From The Arthur Conan Doyle Encyclopedia
- in Rifleman (august 1910 [UK]) as 1902-1910 with an additional verse
- in Songs of the Road (16 march 1911, Smith, Elder & Co. [UK])
- in Songs of the Road (october 1911, Doubleday, Page & Co. [US])
- in Songs of the Road (27 january 1920, John Murray [UK])
- in Songs of the Road (february 1920, John Murray [UK])
- in The Poems of Arthur Conan Doyle (21 september 1922, John Murray [UK])
- in The Poems of Arthur Conan Doyle (14 september 1928, John Murray's Fiction Library [UK])
- in Cape Argus (1 december 1928 [South Africa]) as The Africaander, 3 illustrations by Dorelle
They recruited William Evans
From the ploughtail and the spade;
Ten years' service in the Devons
Left him smart as they are made.
Thirty or a trifle older,
Rather over six foot high,
Trim of waist and broad of shoulder,
Yellow-haired and blue of eye;
Short of speech and very solid,
Fixed in purpose as a rock,
Slow, deliberate, and stolid,
Of the real West-country stock.
He had never been to college,
Got his teaching in the corps,
You can pick up useful knowledge
'Twixt Saltash and Singapore.
Old Field-Cornet Piet van Celling
Lived just northward of the Vaal,
And he called his white-washed dwelling,
Blesbock Farm, Rhenoster Kraal.
In his politics unbending,
Stern of speech and grim of face,
He pursued the never-ending
Quarrel with the English race.
Grizzled hair and face of copper,
Hard as nails from work and sport,
Just the model of a Dopper
Of the fierce old fighting sort.
With a shaggy bearded quota
On commando at his order,
He went off with Louis Botha
Trekking for the British border.
When Natal was first invaded
He was fighting night and day,
Then he scouted and he raided,
With De Wet and Delaney.
Till he had a brush with Plumer,
Got a bullet in his arm,
And returned in sullen humour
To the shelter of his farm.
Now it happened that the Devons,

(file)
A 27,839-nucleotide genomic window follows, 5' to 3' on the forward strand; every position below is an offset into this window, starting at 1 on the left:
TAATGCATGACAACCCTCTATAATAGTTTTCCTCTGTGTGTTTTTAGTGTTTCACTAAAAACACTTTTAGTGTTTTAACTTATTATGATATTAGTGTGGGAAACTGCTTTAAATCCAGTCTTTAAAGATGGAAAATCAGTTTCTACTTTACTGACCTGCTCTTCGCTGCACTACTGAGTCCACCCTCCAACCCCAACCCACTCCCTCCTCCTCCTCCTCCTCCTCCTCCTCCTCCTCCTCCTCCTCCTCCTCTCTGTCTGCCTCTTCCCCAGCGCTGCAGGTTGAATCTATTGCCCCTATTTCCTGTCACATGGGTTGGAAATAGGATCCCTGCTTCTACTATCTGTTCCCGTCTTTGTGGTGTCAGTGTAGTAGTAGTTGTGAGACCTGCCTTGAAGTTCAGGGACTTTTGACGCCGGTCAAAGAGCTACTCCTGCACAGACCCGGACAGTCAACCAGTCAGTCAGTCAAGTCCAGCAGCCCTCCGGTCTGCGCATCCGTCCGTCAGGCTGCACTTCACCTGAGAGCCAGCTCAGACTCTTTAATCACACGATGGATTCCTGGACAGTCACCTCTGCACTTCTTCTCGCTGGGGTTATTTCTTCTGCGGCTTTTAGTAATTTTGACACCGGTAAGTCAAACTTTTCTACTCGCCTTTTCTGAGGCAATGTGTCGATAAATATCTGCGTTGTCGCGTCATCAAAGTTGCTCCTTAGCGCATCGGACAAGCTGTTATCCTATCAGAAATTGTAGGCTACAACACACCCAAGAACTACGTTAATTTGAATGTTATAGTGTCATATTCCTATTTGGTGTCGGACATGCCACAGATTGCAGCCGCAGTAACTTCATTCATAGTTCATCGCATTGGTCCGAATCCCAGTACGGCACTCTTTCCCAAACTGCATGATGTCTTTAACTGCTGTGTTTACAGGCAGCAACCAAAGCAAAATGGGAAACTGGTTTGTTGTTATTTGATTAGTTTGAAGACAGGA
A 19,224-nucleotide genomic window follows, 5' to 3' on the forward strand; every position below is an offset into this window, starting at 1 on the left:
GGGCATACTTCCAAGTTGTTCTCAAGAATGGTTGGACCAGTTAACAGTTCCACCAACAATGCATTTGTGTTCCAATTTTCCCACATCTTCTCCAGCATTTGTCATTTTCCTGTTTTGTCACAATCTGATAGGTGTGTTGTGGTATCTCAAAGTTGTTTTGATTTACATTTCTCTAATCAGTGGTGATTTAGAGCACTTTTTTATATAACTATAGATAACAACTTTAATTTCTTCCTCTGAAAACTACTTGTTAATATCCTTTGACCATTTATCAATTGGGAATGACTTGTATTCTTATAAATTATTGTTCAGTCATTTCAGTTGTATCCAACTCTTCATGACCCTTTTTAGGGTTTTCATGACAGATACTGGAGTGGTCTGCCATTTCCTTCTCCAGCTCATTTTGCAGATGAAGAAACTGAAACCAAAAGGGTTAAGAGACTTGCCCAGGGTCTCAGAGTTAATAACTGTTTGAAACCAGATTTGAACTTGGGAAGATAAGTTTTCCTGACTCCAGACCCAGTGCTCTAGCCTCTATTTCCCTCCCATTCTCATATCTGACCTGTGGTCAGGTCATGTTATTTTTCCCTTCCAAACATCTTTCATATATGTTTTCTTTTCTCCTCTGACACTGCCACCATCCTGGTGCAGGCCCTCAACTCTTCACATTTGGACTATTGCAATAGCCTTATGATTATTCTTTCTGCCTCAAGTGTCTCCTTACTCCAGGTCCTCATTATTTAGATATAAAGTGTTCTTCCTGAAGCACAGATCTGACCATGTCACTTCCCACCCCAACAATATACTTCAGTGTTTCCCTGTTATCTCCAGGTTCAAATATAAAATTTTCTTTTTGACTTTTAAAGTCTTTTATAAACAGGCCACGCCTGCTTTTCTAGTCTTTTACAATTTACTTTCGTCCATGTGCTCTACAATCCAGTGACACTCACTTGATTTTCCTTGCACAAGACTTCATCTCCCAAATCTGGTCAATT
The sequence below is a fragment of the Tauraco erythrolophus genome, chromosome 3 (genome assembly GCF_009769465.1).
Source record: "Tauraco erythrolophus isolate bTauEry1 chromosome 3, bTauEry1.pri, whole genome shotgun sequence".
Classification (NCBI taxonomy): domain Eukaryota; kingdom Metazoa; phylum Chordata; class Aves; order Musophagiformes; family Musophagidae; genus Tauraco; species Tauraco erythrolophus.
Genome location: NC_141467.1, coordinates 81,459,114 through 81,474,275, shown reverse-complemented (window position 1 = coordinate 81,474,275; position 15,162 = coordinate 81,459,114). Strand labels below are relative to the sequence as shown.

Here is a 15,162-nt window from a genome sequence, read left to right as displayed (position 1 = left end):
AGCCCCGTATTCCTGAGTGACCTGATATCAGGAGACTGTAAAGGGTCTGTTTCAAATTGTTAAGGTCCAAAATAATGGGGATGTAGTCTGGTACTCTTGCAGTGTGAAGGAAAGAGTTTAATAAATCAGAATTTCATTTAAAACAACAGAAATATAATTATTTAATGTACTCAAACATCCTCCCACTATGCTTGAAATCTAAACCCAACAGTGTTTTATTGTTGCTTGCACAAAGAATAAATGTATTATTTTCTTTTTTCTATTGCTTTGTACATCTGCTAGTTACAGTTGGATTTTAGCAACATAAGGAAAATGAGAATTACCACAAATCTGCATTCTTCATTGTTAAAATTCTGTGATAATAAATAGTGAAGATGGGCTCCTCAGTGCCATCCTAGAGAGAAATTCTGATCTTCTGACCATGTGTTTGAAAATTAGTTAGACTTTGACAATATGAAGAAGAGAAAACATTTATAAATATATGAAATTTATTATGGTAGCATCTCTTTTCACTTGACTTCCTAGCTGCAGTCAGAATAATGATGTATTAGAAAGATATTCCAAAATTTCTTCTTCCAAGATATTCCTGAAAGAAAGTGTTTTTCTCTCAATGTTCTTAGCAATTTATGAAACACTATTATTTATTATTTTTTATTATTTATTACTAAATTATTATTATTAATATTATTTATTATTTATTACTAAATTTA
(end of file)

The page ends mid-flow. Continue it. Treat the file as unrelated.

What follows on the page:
Moving up in that direction,
Sent their Colour-Sergeant Evans
Foraging with half a section.
By a friendly Dutchman guided,
A Van Eloff or De Vilier,
They were promptly trapped and hided,
In a manner too familiar.
When the sudden scrap was ended,
And they sorted out the bag,
Sergeant Evans lay extended
Mauseritis in his leg.
So the Kaffirs bore him, cursing,
From the scene of his disaster,
And they left him to the nursing
Of the daughters of their master.
Now the second daughter, Sadie —
But the subject why pursue?
Wounded youth and tender lady,
Ancient tale but ever new.
On the stoep they spent the gloaming,
Watched the shadows on the veldt,
Or she led her cripple roaming
To the eucalyptus belt.
He would lie and play with Jacko,
The baboon from Bushman's Kraal,
Smoked Magaliesberg tobacco
While she lisped to him in Taal.
Till he felt that he had rather
He had died amid the slaughter,
If the harshness of the father
Were not softened in the daughter.
So he asked an English question,
And she answered him in Dutch,
But her smile was a suggestion,
And he treated it as such.
Now among Rhenoster kopjes
Somewhat northward of the Vaal,
You may see four little chappies,
Three can walk and one can crawl.
And the blue of Transvaal heavens
Is reflected in their eyes,
Each a little William Evans,
Smaller model — pocket size.
Each a little Burgher Piet
Of the hardy Boer race,
Two great peoples seem to meet
In the tiny sunburned face.
And they often greatly wonder
Why old granddad and Papa,
Should have been so far asunder,
Till united by mamma.
And when asked, "Are you a Boer.
Or a little Englishman?"
Each will answer, short and sure,
"I am a South African."
But the father answers, chaffing,
"Africans but British too."
And the children echo, laughing,
"Half of mother — half of you."
It may seem a crude example,
In an isolated case,
But the story is a sample
Of the welding of the race.
So from bloodshed and from sorrow,
From the pains of yesterday,
Comes the nation of to-morrow
Broadly based and built to stay.
Loyal spirits strong in union,
Joined by kindred faith and blood;
Brothers in the wide communion
Of our sea-girt brotherhood.